And yet, for all of that, it was still just another game of Oath. The same sorts of power struggles that you seen in every game of Oath were struggled over. Players hatched hair-brained schemes and made stunning last-minute grasps for the crown. At the end, the victor wrote some notes in the game’s journal describing what had happened. The world changed a bit—some cards were added and others left, and then everyone helped put the game away as they cajoled each other about the next game.

I should have been very pleased by the experience. A group who had played the game many times, sat down, and had a great time. Even as they packed up the game, they were already talking about when they would play again. But something didn’t quite measure up against my hopes for the game. For all that Oath was doing for them, the best parts of their experience were the parts that they were adding. The game wasn’t giving them a system for multi-generational vendettas, they were conspiring on their own. I couldn’t help but think that if I stumbled into their copy at a used game store sometime in the future, the amazing things that had happened in their game would be lost. The world they had created together ultimately wasn’t imprinting itself in the game’s memory.

Oath is a game that can remember. But, it’s also a game that forgets. It forgets the names of its players, and of their victories and defeats. It doesn’t remember the sites of great battles or memorialize its greatest rulers. Those things are the domain of its players. They have to write their own histories.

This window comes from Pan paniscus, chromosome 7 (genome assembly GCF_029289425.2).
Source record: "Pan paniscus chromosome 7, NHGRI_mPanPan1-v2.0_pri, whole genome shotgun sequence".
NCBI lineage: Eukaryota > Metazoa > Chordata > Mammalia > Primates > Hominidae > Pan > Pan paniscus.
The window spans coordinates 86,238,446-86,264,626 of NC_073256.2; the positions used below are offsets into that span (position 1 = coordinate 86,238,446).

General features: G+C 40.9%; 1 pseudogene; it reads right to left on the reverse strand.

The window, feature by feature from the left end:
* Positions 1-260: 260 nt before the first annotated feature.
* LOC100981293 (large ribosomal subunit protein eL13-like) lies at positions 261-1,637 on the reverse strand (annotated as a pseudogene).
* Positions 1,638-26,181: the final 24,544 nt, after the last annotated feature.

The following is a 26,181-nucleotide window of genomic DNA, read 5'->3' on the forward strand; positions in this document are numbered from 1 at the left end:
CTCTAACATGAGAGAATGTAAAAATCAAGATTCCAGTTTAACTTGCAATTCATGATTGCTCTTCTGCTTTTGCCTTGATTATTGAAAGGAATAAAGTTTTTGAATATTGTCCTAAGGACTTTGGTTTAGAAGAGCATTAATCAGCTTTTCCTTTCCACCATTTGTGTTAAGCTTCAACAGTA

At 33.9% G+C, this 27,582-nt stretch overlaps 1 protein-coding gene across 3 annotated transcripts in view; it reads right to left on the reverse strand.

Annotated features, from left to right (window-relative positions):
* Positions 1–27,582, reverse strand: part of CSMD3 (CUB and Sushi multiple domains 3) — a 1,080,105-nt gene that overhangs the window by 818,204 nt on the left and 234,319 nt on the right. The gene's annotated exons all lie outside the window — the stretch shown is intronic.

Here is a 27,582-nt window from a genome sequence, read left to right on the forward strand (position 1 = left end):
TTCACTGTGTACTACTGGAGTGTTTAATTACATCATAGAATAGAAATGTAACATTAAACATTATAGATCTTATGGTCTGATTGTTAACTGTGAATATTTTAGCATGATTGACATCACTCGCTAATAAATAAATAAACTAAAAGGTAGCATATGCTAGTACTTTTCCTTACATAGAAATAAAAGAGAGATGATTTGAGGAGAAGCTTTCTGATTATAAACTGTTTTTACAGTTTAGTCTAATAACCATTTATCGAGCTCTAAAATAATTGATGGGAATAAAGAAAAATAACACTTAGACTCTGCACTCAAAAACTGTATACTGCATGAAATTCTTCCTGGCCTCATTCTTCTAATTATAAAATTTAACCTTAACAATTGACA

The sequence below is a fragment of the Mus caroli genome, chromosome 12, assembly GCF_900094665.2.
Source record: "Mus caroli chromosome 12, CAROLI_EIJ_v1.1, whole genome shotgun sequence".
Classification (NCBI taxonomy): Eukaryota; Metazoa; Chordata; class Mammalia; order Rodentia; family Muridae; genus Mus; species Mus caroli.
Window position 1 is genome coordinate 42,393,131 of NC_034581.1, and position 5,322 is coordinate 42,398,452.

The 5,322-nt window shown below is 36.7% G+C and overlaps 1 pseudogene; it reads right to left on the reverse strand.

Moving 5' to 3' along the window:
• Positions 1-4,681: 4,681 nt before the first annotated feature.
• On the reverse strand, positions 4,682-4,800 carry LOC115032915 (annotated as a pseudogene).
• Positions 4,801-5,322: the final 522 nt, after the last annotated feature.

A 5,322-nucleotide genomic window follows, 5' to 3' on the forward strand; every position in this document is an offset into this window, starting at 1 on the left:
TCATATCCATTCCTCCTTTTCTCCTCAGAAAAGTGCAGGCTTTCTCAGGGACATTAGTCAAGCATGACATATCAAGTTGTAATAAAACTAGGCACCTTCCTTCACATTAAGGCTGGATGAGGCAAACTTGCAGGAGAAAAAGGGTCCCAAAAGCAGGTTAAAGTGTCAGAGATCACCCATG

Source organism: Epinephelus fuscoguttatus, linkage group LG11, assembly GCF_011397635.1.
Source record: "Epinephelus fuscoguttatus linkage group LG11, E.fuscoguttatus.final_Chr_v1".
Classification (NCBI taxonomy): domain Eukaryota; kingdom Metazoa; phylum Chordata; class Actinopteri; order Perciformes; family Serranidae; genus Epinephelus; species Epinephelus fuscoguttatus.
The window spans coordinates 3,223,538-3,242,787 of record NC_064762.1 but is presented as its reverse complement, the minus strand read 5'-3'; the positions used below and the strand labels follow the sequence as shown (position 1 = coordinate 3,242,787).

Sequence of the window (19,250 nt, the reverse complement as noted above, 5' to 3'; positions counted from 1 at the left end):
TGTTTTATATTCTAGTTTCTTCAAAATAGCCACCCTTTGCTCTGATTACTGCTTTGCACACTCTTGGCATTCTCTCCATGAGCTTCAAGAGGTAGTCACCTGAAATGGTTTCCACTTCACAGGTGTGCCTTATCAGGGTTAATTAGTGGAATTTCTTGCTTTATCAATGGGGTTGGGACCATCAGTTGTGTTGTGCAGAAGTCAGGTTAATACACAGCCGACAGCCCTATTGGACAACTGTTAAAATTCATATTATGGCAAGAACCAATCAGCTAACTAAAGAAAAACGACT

There are some exceptions. About halfway through the game’s development, we introduced the idea of edifices and ruins. The idea was that these places would be build by the winners of games and then become sticky, even as they were neglected. The game improved so much the day we started playing with these cards. Players finally had a way they could write their ambitions directly on the map and see those stick around (or be forgotten) in the games that followed. The citizenship offer system was likewise an effort to allow players to broker peace and encourage multi-game thinking.
Oath card fan
We might then say that, while Oath is a game about history, it not interested in the mechanics of how history is written. It doesn’t engage with the material work of history. To the degree to which the game has libraries at all, those libraries only serve the present moment’s political calculus. The empire keeps no archives. The imperial reliquary is a random store of goods. The names of its emperors and usurpers are forgotten. In fact, we might even go further: not only are those things forgotten, they were never recorded to begin with. The game doesn’t care about its players.

At the time, this was a necessity of design. Continuity was primary design objective. At the very outset of the game, I wanted the world itself to be the only legacy element of the game. This decision had less to do with my vision for the game than with a calculation I made about the game’s audience. If there weren’t specific player positions that grew and developed, then the game would be easier for players to drop-in and drop-out of. And, if the core of the game remained the same, then players could easily hop from one game of Oath to another. In other words, by applying some best practices from game design to the challenges of Oath, I clipped its wings.

History of course, is a family affair. Children walk around with the burdens of their parents (and, we hope, some of the advantages too). As Marx put it, dead traditions weigh like a nightmare on the dreams of the living. The course of history is likewise full of ruptures and discontinuities. Worlds end and begin every day. Oath could tell amazing stories, but it was ill-equipped to think beyond the present.